Representatives are taught to use the "Questioning Technique" when selling a Globe education. While showing prospective students the presentation, representatives are instructed to "get continuous agreement by asking questions."
The theory here is the more the prospect is in agreement throughout your presentation, the easier it will be to close. We call these types of questions "trial closes." A trial close is asking for an opinion. The difference between a close and a trial close is asking for a decision, and asking for an opinion.
According to former Globe University admissions representative, Hannah Von Bank, admissions representatives are trained to use emotionally manipulative language when recruiting students, and to "find their pain." In an affidavit submitted by Von Bank, she says that admissions representatives are instructed to sign up prospective students for financial aid as quickly as possible so the prospective student does not have time to think it over.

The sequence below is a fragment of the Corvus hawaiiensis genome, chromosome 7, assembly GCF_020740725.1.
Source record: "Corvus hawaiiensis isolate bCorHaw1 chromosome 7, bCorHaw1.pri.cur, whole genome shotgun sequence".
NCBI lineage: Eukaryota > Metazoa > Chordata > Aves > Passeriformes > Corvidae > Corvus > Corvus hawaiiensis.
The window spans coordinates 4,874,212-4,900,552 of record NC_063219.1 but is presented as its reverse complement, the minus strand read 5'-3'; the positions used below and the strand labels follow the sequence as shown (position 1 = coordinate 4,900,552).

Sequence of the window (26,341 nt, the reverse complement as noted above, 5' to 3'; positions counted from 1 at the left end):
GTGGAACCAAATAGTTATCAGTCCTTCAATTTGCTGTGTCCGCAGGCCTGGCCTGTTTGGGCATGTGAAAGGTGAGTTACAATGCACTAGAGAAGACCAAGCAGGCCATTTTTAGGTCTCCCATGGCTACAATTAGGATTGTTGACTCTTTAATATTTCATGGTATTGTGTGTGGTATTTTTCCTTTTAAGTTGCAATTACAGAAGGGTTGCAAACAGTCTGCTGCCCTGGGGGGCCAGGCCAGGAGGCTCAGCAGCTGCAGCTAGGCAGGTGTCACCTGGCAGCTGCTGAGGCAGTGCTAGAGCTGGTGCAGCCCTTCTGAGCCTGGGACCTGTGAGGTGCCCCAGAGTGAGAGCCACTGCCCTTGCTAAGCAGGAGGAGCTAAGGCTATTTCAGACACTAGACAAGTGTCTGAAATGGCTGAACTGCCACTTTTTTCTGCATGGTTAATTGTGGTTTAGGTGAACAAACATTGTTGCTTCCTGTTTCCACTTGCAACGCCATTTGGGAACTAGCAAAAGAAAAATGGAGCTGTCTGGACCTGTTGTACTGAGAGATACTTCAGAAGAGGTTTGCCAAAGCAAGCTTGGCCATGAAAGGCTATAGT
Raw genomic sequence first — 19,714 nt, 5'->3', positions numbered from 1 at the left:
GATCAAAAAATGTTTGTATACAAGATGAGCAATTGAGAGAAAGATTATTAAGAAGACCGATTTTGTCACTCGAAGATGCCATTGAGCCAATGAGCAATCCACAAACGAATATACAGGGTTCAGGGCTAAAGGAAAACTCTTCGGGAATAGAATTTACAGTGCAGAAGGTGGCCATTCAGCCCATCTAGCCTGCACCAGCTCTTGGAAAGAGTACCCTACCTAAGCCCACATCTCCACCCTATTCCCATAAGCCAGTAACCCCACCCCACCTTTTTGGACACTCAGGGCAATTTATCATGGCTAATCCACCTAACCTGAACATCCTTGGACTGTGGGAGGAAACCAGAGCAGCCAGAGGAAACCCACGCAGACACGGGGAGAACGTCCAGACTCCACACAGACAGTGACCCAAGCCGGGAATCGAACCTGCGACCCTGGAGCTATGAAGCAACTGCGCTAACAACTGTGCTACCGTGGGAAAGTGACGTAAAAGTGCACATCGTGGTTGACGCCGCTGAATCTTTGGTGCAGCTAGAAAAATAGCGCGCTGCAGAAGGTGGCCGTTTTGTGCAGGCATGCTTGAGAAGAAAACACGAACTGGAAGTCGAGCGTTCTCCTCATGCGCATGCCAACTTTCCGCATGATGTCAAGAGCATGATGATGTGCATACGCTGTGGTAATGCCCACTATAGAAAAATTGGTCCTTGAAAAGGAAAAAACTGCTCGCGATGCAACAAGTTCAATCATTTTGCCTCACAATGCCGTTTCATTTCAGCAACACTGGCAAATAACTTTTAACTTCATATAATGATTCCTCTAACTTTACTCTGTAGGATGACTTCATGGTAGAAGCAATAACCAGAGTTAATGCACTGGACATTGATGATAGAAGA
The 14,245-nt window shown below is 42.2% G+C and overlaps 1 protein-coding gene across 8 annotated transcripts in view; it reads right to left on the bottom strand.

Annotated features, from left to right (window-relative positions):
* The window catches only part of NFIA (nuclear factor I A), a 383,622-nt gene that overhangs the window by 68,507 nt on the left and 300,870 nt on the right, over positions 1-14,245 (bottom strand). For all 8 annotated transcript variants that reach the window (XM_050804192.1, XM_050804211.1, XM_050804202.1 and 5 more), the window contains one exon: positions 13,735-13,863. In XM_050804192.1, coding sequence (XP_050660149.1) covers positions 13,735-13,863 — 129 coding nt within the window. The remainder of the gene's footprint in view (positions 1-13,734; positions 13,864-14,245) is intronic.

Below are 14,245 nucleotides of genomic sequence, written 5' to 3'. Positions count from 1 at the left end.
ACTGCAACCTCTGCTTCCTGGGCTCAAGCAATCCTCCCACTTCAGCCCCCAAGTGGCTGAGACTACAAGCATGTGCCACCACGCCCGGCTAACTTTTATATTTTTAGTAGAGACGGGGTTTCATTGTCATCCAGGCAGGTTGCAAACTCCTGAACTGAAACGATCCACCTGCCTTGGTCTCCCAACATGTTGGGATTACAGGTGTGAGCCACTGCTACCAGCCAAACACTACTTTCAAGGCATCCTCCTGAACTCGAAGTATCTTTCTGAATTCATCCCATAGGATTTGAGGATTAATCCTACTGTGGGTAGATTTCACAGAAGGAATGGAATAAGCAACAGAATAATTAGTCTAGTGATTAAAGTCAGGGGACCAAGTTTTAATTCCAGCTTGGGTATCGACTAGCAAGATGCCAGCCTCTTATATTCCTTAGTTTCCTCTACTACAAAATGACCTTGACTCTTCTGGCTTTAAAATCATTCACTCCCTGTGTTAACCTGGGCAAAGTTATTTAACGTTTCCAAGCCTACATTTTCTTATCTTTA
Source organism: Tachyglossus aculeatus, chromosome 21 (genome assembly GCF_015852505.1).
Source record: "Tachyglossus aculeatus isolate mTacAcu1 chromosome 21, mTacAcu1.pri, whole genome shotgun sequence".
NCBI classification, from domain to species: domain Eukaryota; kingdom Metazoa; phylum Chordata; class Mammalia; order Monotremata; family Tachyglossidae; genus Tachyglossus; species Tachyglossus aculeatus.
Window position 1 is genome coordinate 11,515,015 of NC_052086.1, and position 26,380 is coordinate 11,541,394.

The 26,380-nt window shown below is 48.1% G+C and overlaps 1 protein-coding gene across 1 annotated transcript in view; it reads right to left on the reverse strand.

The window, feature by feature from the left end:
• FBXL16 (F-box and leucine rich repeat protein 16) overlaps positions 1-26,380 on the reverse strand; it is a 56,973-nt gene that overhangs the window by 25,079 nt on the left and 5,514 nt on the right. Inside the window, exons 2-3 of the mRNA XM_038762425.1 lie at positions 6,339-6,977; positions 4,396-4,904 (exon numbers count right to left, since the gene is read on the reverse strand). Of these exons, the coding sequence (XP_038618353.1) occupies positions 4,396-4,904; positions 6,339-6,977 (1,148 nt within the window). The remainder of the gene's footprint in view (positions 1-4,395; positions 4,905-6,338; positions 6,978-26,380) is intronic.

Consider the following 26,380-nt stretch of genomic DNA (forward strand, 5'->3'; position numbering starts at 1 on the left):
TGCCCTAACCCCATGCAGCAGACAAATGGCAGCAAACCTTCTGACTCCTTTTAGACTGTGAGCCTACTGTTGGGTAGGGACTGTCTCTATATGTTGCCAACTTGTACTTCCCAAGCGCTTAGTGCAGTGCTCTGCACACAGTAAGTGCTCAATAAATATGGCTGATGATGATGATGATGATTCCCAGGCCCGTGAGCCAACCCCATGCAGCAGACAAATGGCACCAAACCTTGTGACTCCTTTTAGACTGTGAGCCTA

When "closing a sale," (convincing a prospective student to enroll), representatives are taught to use a series of "trial closes." These, according to the manual are designed to help eliminate any objections and enhance the representative's chances of enrolling the prospective student. Representatives are also taught to find problems a prospective student may have, and use education as the solution to that problem.
You are a PROBLEM SOLVER. You are there to help them overcome their problem. One problem is that they need specialized training. You are there to help them. If you do not think they have a problem, UNCOVER ONE and help them solve it. One point to remember - there are no arguments against education.
Executives at the Globe Education Network have been downplaying the negative news surrounding their schools. They claim that "the sole reason our schools exist is to educate, graduate, and help the students we serve improve their careers." However, it is becoming more and more apparent that prospective students are merely viewed as dollar signs and an opportunity to "Sell! Sell! Sell!"